This person has planned their high school prom, their alumni dinner, and some baby shower for a friend. What do all of those events have in common? They were volunteer jobs. Things change when there is a paycheck on the line and money is the ultimate motivator. Most planners want what is best for their clients, but you can guarantee that they will really want what is best if they are being paid. Look, planning is fun most of the time, and designing a space can be amazing. However, money talks, and sometimes it says "you're not good enough to do this for a living". If you are serious about wanting a planner, then it's best to find a professional and not a hobbyist. While many planners found out that this is what they wanted to do by starting out planning random events, a true professional will have a client roster full of clients that paid for their services.
5. Pop-Up Planner/Photo-Stealers
This one is hard to spot....maybe the hardest, and that's really sad. I, personally, am aware of people that have put together profiles on wedding websites using photos that don't belong to them. These photos include tablescapes, florals, brides, full landscapes including tents, and more. Sometimes, to jump start a planning career, a planner will advertise using stock images. These images are available on the internet to be used in portfolios, and are perfect to grab the unsuspecting bride and/or groom. After all, it's not very likely that a bride or groom will grab an image from a website and throw it into a google image search to see where it came from. However, I have seen images from vendors and venues that clearly were not theirs, and after doing a search, have found the same images on various famous wedding blogs (this is totally illegal and not the same as using stock images, by the way). These people are easy to spot because they suddenly appear, or "pop-up" on the scene and have countless reviews and a portfolio to rival any of their competition. But reviews can be faked and photos can be stolen. Again, this is a tough one for newly engaged couples to spot, so my advice would be to step back and even though what you see might excite you, do your homework and interview multiple planners until you find the "real deal".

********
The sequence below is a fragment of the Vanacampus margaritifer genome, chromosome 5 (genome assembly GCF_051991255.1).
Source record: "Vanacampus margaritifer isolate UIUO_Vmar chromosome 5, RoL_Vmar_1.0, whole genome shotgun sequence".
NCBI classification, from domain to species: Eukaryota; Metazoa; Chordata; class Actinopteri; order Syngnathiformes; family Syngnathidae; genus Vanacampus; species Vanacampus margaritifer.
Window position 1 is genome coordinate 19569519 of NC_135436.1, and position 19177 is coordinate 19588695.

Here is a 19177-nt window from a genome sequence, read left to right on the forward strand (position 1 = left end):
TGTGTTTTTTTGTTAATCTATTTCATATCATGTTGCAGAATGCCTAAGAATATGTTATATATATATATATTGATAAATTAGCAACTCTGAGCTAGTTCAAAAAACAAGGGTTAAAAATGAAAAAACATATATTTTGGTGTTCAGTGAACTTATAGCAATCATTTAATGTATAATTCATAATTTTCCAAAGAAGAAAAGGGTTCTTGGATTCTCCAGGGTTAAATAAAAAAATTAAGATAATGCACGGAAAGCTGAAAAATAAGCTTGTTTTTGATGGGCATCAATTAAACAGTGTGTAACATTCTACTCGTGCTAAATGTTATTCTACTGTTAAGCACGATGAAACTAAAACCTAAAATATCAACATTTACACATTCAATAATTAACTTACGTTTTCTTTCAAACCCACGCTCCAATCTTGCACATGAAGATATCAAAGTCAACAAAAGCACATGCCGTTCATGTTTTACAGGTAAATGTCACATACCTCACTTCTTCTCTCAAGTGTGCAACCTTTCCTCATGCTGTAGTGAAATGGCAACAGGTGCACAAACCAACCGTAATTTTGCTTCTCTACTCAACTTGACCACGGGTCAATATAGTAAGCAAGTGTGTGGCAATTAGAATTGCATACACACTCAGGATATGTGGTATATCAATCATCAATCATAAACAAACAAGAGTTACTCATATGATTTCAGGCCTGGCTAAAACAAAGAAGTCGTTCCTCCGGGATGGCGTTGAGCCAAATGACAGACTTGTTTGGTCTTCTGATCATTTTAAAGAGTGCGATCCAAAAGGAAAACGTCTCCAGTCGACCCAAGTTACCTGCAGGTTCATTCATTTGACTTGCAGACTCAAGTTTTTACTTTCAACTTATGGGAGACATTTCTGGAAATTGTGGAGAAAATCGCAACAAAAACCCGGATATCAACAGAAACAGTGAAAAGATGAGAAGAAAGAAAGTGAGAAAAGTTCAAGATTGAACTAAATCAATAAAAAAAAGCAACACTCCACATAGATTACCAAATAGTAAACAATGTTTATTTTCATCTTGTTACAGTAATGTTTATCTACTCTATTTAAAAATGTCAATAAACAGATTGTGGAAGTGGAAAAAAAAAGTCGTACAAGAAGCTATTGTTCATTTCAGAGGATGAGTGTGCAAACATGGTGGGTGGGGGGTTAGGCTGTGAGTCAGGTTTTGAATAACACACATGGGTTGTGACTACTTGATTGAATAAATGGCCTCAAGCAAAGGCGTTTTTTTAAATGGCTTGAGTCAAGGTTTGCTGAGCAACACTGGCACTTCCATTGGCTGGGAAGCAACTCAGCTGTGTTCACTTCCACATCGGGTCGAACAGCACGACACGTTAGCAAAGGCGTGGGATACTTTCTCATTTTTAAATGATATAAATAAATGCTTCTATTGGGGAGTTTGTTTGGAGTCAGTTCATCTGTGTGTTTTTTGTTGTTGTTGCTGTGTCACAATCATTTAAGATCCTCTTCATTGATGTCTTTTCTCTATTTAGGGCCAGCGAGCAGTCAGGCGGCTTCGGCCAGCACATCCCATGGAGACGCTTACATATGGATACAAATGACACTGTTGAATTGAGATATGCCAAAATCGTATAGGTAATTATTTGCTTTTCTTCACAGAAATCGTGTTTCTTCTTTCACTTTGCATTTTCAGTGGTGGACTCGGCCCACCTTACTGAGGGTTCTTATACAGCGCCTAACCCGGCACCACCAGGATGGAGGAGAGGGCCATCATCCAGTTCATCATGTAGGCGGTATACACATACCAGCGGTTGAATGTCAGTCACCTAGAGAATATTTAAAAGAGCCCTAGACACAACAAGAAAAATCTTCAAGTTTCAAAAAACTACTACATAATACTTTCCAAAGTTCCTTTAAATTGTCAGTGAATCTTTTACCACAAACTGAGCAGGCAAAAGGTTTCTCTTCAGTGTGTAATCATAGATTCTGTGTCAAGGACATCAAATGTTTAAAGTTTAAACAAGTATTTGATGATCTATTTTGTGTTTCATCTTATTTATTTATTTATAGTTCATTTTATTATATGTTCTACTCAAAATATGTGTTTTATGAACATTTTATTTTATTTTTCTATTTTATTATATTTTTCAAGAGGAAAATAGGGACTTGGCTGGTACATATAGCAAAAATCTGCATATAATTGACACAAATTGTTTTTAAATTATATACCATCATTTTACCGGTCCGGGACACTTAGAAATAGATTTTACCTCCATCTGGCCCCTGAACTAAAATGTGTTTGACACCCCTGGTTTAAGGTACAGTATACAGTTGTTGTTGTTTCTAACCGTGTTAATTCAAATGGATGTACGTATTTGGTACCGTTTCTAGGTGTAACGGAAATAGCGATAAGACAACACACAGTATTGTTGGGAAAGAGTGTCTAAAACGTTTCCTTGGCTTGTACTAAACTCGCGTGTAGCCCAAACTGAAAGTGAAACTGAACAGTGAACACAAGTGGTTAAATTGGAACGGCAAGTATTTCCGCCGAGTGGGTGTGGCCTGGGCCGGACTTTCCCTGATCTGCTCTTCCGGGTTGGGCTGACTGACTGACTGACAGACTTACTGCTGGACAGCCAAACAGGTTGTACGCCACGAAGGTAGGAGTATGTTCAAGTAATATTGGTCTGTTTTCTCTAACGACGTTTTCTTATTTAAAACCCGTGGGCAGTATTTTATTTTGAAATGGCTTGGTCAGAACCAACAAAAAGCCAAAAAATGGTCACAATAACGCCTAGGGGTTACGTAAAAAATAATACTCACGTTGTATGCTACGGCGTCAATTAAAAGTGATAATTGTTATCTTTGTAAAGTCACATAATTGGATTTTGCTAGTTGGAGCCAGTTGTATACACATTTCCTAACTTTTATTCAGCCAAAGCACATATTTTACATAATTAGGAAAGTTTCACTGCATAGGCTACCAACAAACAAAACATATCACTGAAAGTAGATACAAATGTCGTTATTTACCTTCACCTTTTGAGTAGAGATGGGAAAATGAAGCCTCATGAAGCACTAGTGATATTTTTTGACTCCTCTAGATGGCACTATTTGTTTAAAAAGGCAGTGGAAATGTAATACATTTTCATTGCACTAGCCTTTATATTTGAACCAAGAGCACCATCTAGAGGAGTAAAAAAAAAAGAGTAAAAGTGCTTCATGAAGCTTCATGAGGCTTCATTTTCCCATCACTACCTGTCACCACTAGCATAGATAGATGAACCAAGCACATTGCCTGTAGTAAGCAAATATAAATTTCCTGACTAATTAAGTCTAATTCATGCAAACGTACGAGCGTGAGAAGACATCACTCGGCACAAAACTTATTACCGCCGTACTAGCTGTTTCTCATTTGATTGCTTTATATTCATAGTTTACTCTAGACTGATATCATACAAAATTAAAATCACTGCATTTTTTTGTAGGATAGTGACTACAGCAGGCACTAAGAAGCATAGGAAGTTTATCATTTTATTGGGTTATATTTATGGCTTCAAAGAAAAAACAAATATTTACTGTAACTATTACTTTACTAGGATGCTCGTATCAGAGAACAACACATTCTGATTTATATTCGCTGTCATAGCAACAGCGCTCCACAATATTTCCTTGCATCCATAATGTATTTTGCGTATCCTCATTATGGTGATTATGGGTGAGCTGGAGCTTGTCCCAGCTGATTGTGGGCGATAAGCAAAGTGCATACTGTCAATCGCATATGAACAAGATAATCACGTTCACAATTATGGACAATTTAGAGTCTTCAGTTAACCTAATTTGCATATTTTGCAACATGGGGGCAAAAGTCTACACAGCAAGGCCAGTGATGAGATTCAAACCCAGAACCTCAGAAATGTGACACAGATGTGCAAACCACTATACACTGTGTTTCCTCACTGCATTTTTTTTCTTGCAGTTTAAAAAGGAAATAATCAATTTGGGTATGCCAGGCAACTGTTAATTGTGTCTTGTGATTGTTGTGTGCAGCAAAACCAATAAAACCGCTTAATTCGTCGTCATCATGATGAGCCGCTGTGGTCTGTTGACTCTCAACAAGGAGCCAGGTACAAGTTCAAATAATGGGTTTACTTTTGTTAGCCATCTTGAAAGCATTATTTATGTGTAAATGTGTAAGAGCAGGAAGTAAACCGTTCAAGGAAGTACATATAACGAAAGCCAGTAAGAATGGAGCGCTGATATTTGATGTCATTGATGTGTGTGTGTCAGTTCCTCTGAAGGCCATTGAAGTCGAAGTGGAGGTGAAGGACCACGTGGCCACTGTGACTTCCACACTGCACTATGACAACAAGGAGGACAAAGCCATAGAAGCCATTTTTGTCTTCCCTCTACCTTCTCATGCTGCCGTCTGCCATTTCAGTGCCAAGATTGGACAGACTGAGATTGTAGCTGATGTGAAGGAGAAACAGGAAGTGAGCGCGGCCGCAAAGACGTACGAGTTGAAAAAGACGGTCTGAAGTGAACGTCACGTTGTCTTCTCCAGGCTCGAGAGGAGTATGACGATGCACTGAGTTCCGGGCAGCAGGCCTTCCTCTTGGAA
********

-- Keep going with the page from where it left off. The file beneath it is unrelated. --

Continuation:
6. Wedding Websites
Free venue assistance. Free inspiration. Free vendor matching. "Free" is appealing, especially when weddings can be so expensive. But "free" comes with a heavy price tag when you are drowning in bad advice given by people that have no experience as a wedding planner. Just because the wedding website you are signed up with is just that, a wedding website, doesn't necessarily mean that the people working with it have a background in anything wedding related. Most of the time, you won't know whom you're speaking with, and a wedding is a personal thing. In fact, many of my clients have used the word "personal" when discussing what they want for the design and decor of their wedding. You can't plan a wedding using some app, and there is a reason for that! For instance, I'm an accountant fan, not a Turbo Tax fan, because I like dealing with a real person that I know has real experience. Not saying that taxes and paying the government isn't important or anything, but I'm pretty sure planning a wedding is right up there. Websites are great, forums are fun, but chatting through a computer or phone isn't how you design the day of your dreams or get the real questions answered. Might be free, but it's not worth it.
7. Your Friend, The Great Pretender
I've been challenged, more than a few times, by the sister, maid of honor, mother, brother, father, sorority sister, best friend, you name it, that they knew better than I. I've been told by the sister that she would be developing the timeline and that's why I wasn't needed. To all of these challenges, I've shrugged my shoulders and walked away because those weren't my clients. These brides were never going to hire a wedding planner because they already had a "planner" in their lives. Of course, when that friend went to try and negotiate a contract and never got a discount, or attempted to design something the bride saw on Pinterest but couldn't afford, or failed at doing anything that a professional would succeed at, then I'm sure the bride wasn't too happy. The point is, that person probably had another job, their day job, and that's what they should be focusing on. Hobbies are cute, but while I love me some competitive karaoke and have some serious theatre experience under my belt (along with my AEA and SAG/AFTRA card), I'm not the next Beyonce or Meryl Streep. It's ridiculous to think that any bride or groom would be getting the true "wedding planner" experience with their cousin that does it "on the side".
Wedding planning is not easy, and the job can be viewed as something that anyone could do. The reality is, my job as a wedding planner is a real job that requires real work and real experience. There is constant education, and the wedding world is evolving everyday. Sometimes it's not always easy to spot a good wedding planner from a fake one, but if the stitching is frayed and the zipper doesn't zip, you might be holding a knock-off.